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Study Design to Examine the Potential Role of Assessment Reactivity in Screening, Motivational Assessment, Referral and Treatment in Emergency Departments (SMART-ED) Protocol.

Addiction Science & Clinical Practice 2012;7:16. [doi: 10.1186/1940-0640-7-16]

Dennis M. Donovan, PhD (Alcohol & Drug Abuse Institute, UW, PN Node), Michael P. Bogenschutz, MD (University of New Mexico, SW Node), Harold I. Perl, PhD (National Institute on Drug Abuse (NIDA), Alyssa A. Forcehimes, PhD (University of New Mexico, SW Node), Bryon H. Adinoff, MD (UT Southwestern Medical Center, TX Node), Raul N. Mandler, MD (National Institute on Drug Abuse (NIDA)), Neal L. Oden, PhD (Data & Statistics Center, EMMES), N. Robrina Walker, PhD (UT Southwestern Medical Center, TX Node).

Screening, brief intervention, and referral to treatment (SBIRT) approaches to reducing hazardous alcohol and illicit drug use have been assessed in a variety of health care settings, including primary care, trauma centers, and emergency departments. A major methodological concern in these trials, however, is "assessment reactivity," the hypothesized impact of intensive research assessments to reduce alcohol and drug use and thus mask the purported efficacy of the interventions under scrutiny. Thus, it has been recommended that prospective research designs take assessment reactivity into account. This article describes the design of the National Drug Abuse Treatment Clinical Trials Network (CTN) protocol, "Screening, Motivational Assessment, Referral, and Treatment in Emergency Departments" (SMART-ED, CTN-0047), which addresses the potential bias of assessment reactivity using a 3-arm design. Following an initial brief screening, individuals identified as positive cases are consented, asked to provide demographic and locator information, and randomly assigned to one of the three conditions: minimal screening only, screening + assessment, or screening + assessment + brief intervention. In a two-stage process, the randomization procedure first reveals whether or not the participant will bein the minimal-screening-only condition. Participants in the other two groups receive a more extensive baseline assessment before it is revealed whether they have been randomized to also receive a brief intervention. Comparing the screening only and screening + assessment conditions will allow determination of the incremental effect of assessment reactivity.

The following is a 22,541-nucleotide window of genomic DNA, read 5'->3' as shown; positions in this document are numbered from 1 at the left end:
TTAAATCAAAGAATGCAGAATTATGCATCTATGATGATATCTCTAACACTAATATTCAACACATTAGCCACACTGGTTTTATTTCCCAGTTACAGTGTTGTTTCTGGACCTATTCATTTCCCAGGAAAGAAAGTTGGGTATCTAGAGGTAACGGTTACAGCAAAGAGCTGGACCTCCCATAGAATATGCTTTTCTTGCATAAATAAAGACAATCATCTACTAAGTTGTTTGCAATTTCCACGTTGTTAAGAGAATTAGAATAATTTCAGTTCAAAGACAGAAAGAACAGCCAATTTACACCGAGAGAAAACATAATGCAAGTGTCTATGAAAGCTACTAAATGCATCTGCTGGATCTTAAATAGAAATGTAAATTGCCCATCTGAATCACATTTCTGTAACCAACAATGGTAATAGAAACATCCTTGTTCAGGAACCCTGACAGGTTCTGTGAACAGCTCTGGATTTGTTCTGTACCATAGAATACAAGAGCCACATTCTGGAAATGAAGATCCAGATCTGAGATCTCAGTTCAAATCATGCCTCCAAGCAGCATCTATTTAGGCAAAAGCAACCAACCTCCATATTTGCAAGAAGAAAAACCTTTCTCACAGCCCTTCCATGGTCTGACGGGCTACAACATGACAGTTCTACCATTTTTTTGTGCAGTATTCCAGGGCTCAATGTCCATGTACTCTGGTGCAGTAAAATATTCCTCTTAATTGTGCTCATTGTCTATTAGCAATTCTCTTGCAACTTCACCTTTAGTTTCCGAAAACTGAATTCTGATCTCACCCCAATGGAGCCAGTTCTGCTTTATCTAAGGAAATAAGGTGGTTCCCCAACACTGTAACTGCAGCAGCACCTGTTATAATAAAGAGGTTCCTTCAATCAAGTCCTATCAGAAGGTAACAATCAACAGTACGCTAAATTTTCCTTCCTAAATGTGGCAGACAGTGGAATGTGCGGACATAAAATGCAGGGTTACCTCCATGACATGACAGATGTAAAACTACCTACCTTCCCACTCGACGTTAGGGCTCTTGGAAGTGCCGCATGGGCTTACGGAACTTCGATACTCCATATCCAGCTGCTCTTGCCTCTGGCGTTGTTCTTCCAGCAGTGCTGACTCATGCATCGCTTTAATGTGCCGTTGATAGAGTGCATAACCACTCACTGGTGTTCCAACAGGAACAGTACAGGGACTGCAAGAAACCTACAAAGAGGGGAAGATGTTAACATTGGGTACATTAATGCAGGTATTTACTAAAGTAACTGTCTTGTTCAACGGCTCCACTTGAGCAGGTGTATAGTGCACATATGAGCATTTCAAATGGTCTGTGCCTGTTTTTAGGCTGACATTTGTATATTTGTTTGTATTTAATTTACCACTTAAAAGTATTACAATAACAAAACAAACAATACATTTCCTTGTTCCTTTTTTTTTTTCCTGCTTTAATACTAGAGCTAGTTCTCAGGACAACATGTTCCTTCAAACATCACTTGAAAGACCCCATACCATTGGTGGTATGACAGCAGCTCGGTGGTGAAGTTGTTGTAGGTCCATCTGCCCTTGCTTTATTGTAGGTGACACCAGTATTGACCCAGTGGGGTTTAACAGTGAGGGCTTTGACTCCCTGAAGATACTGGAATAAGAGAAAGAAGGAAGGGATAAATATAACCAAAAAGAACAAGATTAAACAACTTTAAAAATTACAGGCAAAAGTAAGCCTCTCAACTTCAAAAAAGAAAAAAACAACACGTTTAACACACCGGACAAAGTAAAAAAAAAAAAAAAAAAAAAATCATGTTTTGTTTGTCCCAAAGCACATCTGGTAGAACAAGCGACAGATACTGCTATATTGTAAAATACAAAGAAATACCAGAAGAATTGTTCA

Assessment reactivity is a potential source of bias that may reduce and/or lead to an underestimation of the purported effectiveness of brief interventions. From a methodological perspective, it needs to be accounted for in research design. The SMART-ED design offers an approach to minimize assessment reactivity as a potential source of bias. Elucidating the role of assessment reactivity may offer insights into the mechanisms underlying SBIRT as well as suggest clinical options incorporating assessment reactivity as a treatment adjunct. (Article (Peer-Reviewed), PDF, English, 2012)

Keywords: Brief intervention | CTN protocol development | Emergency departments | Research design | Screening and assessment instruments | Screening, Brief Intervention, Referral to Treatment (SBIRT) | Addiction Science & Clinical Practice (journal)

Document No: 800, PMID: 21854285, PMCID: PMC3168577.

Submitted by Jack Blaine, PhD, NIDA, 9/4/2012.

 

AUTHORS SEARCH LINK
Adinoff, Bryon H. mail
Bogenschutz, Michael P. mail
Donovan, Dennis M. mail
Fischer, Daniel mail
Forcehimes, Alyssa A. mail
Mandler, Raul N. mail
Oden, Neal L. mail
Perl, Harold I. mail
Walker, N. Robrina mail
PROTOCOLS
NIDA-CTN-0047 www
PARTICIPATING NODES
Southwest (Lead) search www
Pacific Northwest (Lead) search www
Appalachian Tri-State search www
Greater New York search www
Florida Node Alliance search www
New England Consortium search www
Ohio Valley search www


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Supported by a grant from the National Institute on Drug Abuse to the University of Washington Alcohol and Drug Abuse Institute.
The materials on this site have neither been created nor reviewed by NIDA.
Updated 9/2012 -- http://ctndisseminationlibrary.org/display/800.htm
info@ctndisseminationlibrary.org
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